1.2.2. Nonlinearity.
The scattering problem is linear inthe sense that for a known scatterer, the relationship be-tween the incident field and scattered field is linear. How-ever, for electromagnetic inverse problems, we areinterested in the relationship between the scatterer andits action on the incident fields. This relationship is in-herently nonlinear.
1.2.3. Ill-Posedness.
According to Hadamard [2], aproblem is well-posed if it has a unique solution that de-pends continuously on the given data. Problems that arenot well-posed are known as ill-posed. In general, electro-magnetic inverse problems are ill-posed. The ill-posednessof electromagnetic inverse problems comes from the in-complete and contaminated measurement data, and theexistence of a nonradiating source.For an ill-posed electromagnetic inverse problem, thefollowing questions must be addressed:
: Is there any solution?
: Is the solution unique?
: Is the solution stable? In other words, dosmall perturbations of the measured scattered fieldsalways result in small perturbation of the solution?
1.3. Applications of Electromagnetic Inverse Problems
 Although the electromagnetic inverse problem is a rela-tively new area of applied mathematical research, it hasbeen increasingly used in scientific, military, medical, in-dustrial, agricultural, and many other civil areas. Sincethe mid-1980s we have witnessed an explosion in the ap-plications of electromagnetic inverse problems.
1.3.1. Scientific Applications.
Electromagnetic inverseproblems have been enormously influential in the devel-opment of natural sciences, with great advances in scienceand technology made possible through their solutions.Electromagnetic inverse problems could lead to the estab-lishment of physical laws via indirect observations. Theirsolutions provide us with a wealth of scientific informa-tion: the discovery of DNA structure through solving X-ray diffraction problems and the structure of the atom andits constituents from studies on the scattering phenomenawhen materials are bombarded with particles. Over theyears, electromagnetic inverse problems have played anincreasingly important role in many scientific areas, suchas archaeology, seismology, geophysics, optics, materialscience, and meteorology.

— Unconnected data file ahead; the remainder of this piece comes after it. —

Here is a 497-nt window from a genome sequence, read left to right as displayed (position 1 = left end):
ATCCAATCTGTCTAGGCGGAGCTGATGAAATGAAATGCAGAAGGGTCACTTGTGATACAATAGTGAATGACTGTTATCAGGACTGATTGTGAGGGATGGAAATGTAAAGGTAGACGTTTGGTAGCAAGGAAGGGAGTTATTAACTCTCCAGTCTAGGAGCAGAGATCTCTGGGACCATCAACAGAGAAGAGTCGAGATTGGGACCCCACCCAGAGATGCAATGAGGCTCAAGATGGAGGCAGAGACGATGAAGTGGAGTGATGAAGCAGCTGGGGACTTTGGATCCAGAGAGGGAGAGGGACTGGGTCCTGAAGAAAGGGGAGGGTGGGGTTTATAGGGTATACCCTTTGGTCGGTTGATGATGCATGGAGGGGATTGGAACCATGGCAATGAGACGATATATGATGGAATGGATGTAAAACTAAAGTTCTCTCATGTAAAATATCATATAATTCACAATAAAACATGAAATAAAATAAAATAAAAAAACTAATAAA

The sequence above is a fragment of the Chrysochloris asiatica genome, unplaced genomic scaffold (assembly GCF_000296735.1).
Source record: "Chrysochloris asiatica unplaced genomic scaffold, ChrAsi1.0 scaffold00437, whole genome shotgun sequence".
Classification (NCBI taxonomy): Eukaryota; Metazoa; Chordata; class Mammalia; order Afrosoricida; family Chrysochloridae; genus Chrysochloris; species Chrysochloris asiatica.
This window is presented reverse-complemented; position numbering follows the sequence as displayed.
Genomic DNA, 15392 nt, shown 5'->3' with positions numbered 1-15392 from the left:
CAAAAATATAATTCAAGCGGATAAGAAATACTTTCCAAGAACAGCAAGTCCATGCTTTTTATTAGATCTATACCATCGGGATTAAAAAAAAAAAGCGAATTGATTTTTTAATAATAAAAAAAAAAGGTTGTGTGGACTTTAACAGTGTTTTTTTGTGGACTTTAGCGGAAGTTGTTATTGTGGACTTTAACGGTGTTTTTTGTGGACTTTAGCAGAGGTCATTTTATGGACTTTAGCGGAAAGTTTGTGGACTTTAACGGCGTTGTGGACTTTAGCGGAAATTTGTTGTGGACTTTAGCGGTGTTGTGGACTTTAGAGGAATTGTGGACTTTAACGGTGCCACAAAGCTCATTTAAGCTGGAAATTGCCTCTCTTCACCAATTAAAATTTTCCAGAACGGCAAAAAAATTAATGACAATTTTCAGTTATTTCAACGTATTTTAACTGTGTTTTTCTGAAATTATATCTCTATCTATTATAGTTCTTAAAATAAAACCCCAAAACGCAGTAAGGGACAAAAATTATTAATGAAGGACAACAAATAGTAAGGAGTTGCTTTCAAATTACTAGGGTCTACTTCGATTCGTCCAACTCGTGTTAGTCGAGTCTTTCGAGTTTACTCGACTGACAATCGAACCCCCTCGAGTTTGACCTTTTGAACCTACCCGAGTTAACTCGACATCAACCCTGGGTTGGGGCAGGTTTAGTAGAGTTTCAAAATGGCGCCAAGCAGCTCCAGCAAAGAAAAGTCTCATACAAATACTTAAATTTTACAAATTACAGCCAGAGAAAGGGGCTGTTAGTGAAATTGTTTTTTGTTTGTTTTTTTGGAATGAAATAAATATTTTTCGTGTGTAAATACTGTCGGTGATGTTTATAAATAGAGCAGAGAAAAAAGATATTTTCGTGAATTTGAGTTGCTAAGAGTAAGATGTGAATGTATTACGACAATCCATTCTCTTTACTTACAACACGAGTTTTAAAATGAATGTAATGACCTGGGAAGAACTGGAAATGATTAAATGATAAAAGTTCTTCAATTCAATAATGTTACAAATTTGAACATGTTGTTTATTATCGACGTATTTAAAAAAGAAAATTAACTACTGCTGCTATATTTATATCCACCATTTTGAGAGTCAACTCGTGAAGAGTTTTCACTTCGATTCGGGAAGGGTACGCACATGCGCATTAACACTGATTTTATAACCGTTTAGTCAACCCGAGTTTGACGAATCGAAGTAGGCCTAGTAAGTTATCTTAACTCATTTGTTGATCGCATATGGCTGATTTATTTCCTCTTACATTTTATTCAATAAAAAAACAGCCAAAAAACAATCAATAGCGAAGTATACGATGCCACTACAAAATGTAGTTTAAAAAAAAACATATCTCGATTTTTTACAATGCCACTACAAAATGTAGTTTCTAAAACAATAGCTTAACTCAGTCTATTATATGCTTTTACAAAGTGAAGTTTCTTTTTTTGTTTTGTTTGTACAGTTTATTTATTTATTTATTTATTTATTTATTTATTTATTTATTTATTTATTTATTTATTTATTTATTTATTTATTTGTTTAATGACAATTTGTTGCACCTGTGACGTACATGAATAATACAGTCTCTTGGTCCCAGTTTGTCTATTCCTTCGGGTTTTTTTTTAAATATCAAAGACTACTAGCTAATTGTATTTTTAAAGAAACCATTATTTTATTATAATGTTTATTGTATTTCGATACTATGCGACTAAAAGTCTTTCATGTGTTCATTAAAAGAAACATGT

1.3.2. Military Applications.
The area of electromagnet-ic inverse problems was strongly stimulated by the greatsuccess in military applications during World War II,which witnessed the invention of radar and sonar for de-tection and identification of both friendly and hostile ob- jects. As the world is not devoid of violence and war,military demands on electromagnetic inverse problemscontinue to increase. As an example, for people living incountries under the threat of landmines left over fromearlier wars, safe detection and removal of these land-mines using electromagnetic waves is a lifesaving method.On the other hand, increasingly powerful radar, spy sat-ellite networks, and missile defense systems are beingbuilt to defend against attacks from terrorists and hostilecountries.
1.3.3. Medical Applications.
So far, besides military ap-plications, medical imaging is one of the most successfulapplication areas of electromagnetic inverse problems. Infact, the X-ray radiography machine is used in almost ev-ery hospital to diagnosis tuberculosis and other anomaliesin the human body. In 1972, G. N. Hounsfield introduced anew radiographic imaging procedure, X-ray computer-assisted tomography (CAT). A picture of the CAT appara-tus in a hospital is shown in Fig. 1. It is replacing theconventional and obsolete X-ray radiography machines inmany hospitals. More recently, even some CAT machineshave been replaced by more advanced nuclear magneticresonance imaging machines for more accurate diagnosis.
1.3.4. Industrial Applications.
The electromagnetic in-verse problems are of commercial value to the industries.Oil companies, for example, determine the location of oilthrough solving inverse scattering problems. A significantfraction of the computational workload is performed bythe oil companies. In fact, much of the recent resurgence
Figure 1.
CAT apparatus in a hospital.(